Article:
The man in front of me is doing about 220kph when it happens, just after turning into turn one at the handling circuit on the Nardo test track in southern Italy.
At 240kph or so on a good lap, it's made even more intimidating because, once you've nudged the car's nose around after the one-kilometre straight, you need to constantly balance the big Lamborghini LP837 prototype with delicate, subtle, heart-stopping throttle adjustments.
Even so, 220kph is a significantly quick pace in a corner, and that's when the heavy, glass-fibre camouflage begins to flutter on the back of the Italian's prototype in front of me.
I'm still balancing the mid-engined supercar between the suede steering wheel and the throttle when the fluttering becomes full-on flapping. The air-driven destruction rips off the straps holding down the camouflage, picks up the entire rear clamshell and hurls it 20 or 30 metres into the air, and dropping it back onto the road. Right in front of me.
Hard on the brakes, the LP837 darts left, then right, then left again, picking the gaps in the still sliding and rolling camouflage shrapnel.
And then, when it's out the other side, the big Lamborghini gets back to business.
There are just three of these cars, each in a different stage of development, and they're worth squillions of dollars for their test hack information-gathering alone. These three cars, the very first cars out of Lamborghini's new carbon fibre production facility in Sant'Agata, will give birth to the supercar that will replace the legendary Murcielago.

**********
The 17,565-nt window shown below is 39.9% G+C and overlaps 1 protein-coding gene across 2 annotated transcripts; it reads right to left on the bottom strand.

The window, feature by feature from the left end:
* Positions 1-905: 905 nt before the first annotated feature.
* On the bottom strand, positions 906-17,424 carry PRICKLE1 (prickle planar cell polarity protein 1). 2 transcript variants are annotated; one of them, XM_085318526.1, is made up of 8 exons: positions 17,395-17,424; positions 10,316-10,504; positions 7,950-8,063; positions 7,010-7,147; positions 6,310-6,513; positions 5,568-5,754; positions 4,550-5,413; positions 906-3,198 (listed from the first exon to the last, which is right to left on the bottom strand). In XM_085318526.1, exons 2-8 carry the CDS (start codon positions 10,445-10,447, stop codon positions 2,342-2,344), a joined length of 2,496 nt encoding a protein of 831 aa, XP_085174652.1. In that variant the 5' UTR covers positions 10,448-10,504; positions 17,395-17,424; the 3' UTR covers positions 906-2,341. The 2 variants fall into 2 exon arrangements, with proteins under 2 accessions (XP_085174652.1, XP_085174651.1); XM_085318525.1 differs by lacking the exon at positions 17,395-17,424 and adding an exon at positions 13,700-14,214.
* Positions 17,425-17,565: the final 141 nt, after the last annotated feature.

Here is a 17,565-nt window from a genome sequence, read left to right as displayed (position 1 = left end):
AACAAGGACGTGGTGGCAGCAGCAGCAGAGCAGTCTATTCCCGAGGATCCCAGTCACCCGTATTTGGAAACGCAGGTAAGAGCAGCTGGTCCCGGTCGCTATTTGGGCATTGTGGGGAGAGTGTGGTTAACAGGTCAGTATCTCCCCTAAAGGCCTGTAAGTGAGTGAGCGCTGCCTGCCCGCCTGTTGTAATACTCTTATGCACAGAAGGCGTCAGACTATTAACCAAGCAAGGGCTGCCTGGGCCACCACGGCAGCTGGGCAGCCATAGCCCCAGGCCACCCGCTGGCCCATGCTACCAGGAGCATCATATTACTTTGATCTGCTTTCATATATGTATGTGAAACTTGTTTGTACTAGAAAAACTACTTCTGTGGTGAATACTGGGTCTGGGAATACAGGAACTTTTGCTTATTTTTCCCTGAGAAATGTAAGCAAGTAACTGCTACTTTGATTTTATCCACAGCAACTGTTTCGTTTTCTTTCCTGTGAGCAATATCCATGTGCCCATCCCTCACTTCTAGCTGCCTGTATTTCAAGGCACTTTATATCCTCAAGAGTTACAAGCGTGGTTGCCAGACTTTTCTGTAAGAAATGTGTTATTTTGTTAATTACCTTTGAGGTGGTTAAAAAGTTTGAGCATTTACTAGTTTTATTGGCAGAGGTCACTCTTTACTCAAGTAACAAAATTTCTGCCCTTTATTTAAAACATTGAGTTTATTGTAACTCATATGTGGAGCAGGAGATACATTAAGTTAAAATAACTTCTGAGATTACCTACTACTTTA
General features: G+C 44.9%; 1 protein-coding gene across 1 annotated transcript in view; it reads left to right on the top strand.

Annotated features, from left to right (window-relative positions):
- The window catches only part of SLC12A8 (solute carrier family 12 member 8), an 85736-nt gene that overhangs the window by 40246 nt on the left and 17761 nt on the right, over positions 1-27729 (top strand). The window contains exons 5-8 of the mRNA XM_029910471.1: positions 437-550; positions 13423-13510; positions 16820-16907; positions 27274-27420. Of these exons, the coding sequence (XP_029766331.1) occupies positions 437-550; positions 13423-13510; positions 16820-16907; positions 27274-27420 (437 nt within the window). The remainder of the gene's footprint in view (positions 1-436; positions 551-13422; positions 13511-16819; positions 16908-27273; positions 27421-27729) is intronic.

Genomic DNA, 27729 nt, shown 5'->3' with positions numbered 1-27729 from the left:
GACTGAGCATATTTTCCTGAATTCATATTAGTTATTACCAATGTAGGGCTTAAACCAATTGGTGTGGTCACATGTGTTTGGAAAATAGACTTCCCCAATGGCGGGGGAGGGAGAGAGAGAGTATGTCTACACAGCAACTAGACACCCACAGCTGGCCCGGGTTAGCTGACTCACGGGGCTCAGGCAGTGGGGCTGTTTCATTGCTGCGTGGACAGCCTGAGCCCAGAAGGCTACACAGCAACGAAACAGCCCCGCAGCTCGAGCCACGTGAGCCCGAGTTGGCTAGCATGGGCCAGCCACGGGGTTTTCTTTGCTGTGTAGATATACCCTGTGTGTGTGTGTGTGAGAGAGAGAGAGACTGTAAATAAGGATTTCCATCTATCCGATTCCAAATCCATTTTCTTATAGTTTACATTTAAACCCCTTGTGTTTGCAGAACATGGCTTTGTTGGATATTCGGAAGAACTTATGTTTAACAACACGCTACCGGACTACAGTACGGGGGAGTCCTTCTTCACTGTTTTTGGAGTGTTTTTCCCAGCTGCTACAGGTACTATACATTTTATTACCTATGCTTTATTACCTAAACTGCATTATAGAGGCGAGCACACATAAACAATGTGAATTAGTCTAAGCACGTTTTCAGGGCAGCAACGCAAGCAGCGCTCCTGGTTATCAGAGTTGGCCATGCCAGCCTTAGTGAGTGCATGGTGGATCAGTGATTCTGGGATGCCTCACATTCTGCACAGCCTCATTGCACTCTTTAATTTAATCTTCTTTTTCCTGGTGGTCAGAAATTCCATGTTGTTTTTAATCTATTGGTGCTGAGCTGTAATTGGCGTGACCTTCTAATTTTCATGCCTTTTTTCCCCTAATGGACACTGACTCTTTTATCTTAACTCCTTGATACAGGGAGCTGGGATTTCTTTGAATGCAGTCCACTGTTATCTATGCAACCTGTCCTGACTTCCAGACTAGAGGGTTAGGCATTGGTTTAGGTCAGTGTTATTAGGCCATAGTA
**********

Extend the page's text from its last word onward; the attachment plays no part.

This corner is an enormous handful in the Murcielago. It's high, heavy engine means the back end wants to overtake you - and when a Murcielago's rear end steps out, it takes professional levels of car control to recover it.
Not so the LP837. This car is sensitive to every subtle nuance you even think about making with the throttle or the steering, and it won't bite. Yes, it's fast, this car. Very, very fast. It's considerably quicker than the Murcielago around here (considerably faster than the Gallardo, too), but it's much easier to drive.
For all the musings about why the all-new V12 didn't get direct fuel injection, the engine is a masterpiece of sound, fury and stupendous accuracy to the driver's foot.
The dry-sumped V12 has 700hp, yes, but it's the nature of the engine's power delivery that is the truly impressive part. That, and the noise.
It doesn't lack for torque, with 690Nm of it arriving at a tallish 6,000rpm, but around here, you don't notice a hole anywhere.
It just fires up, barks and settles in to a surprisingly quiet idle. In its Sport or Corsa track modes, it opens the third exhaust pipe up and then it's loud, but otherwise this is a Lamborghini you can sneak home in late at night if you need to.
But the car will be famous for its three technical investments: the engine, the gearbox and the carbon fibre chassis.
With that combination, it is a jet of a thing. The Lamborghini tech boss, Maurizio Reggiani, insists it will blast to 100kph in under three seconds and will have a 350kph top speed, and I've got no reason to doubt him.